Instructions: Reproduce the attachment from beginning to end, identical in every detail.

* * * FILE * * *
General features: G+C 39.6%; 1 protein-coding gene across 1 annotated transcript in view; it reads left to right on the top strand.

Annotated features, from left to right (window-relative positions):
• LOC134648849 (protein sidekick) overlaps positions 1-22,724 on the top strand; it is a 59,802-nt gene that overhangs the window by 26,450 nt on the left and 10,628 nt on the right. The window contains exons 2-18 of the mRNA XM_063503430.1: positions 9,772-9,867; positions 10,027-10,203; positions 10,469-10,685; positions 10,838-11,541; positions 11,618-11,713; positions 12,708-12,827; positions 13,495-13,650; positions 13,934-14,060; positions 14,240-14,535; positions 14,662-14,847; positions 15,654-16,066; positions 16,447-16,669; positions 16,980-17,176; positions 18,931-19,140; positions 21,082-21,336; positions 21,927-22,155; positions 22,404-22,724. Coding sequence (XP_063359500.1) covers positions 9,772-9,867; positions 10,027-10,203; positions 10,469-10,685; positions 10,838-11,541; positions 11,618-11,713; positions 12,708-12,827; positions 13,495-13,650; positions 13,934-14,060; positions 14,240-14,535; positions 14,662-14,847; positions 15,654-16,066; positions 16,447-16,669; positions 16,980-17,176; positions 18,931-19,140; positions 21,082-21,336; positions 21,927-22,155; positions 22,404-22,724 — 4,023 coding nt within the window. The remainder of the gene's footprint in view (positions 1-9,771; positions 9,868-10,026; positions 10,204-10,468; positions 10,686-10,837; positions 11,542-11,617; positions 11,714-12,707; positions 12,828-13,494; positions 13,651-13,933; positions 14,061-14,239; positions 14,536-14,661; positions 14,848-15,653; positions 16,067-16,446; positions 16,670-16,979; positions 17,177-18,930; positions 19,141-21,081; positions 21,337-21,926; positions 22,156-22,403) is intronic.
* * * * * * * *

General features: G+C 39.6%; 1 protein-coding gene across 1 annotated transcript in view; it reads left to right on the top strand.

Annotated features, from left to right (window-relative positions):
• LOC134648849 (protein sidekick) overlaps positions 1-22,724 on the top strand; it is a 59,802-nt gene that overhangs the window by 26,450 nt on the left and 10,628 nt on the right. The window contains exons 2-18 of the mRNA XM_063503430.1: positions 9,772-9,867; positions 10,027-10,203; positions 10,469-10,685; positions 10,838-11,541; positions 11,618-11,713; positions 12,708-12,827; positions 13,495-13,650; positions 13,934-14,060; positions 14,240-14,535; positions 14,662-14,847; positions 15,654-16,066; positions 16,447-16,669; positions 16,980-17,176; positions 18,931-19,140; positions 21,082-21,336; positions 21,927-22,155; positions 22,404-22,724. Coding sequence (XP_063359500.1) covers positions 9,772-9,867; positions 10,027-10,203; positions 10,469-10,685; positions 10,838-11,541; positions 11,618-11,713; positions 12,708-12,827; positions 13,495-13,650; positions 13,934-14,060; positions 14,240-14,535; positions 14,662-14,847; positions 15,654-16,066; positions 16,447-16,669; positions 16,980-17,176; positions 18,931-19,140; positions 21,082-21,336; positions 21,927-22,155; positions 22,404-22,724 — 4,023 coding nt within the window. The remainder of the gene's footprint in view (positions 1-9,771; positions 9,868-10,026; positions 10,204-10,468; positions 10,686-10,837; positions 11,542-11,617; positions 11,714-12,707; positions 12,828-13,494; positions 13,651-13,933; positions 14,061-14,239; positions 14,536-14,661; positions 14,848-15,653; positions 16,067-16,446; positions 16,670-16,979; positions 17,177-18,930; positions 19,141-21,081; positions 21,337-21,926; positions 22,156-22,403) is intronic.